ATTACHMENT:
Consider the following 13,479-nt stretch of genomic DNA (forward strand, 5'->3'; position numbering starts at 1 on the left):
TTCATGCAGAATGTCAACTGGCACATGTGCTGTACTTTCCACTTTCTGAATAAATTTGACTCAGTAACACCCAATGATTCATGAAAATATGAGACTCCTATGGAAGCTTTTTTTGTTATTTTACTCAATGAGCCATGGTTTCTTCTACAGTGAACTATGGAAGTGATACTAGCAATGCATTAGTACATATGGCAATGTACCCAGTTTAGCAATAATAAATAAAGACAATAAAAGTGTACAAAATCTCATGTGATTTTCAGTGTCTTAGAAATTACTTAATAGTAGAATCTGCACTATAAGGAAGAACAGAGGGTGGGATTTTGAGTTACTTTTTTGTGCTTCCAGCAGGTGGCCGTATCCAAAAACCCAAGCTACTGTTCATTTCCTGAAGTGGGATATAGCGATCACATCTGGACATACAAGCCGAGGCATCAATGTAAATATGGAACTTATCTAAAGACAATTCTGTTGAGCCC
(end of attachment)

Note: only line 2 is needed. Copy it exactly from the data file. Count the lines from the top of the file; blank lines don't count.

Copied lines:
TTCATGCAGAATGTCAACTGGCACATGTGCTGTACTTTCCACTTTCTGAATAAATTTGACTCAGTAACACCCAATGATTCATGAAAATATGAGACTCCTATGGAAGCTTTTTTTGTTATTTTACTCAATGAGCCATGGTTTCTTCTACAGTGAACTATGGAAGTGATACTAGCAATGCATTAGTACATATGGCAATGTACCCAGTTTAGCAATAATAAATAAAGACAATAAAAGTGTACAAAATCTCATGTGATTTTCAGTGTCTTAGAAATTACTTAATAGTAGAATCTGCACTATAAGGAAGAACAGAGGGTGGGATTTTGAGTTACTTTTTTGTGCTTCCAGCAGGTGGCCGTATCCAAAAACCCAAGCTACTGTTCATTTCCTGAAGTGGGATATAGCGATCACATCTGGACATACAAGCCGAGGCATCAATGTAAATATGGAACTTATCTAAAGACAATTCTGTTGAGCCC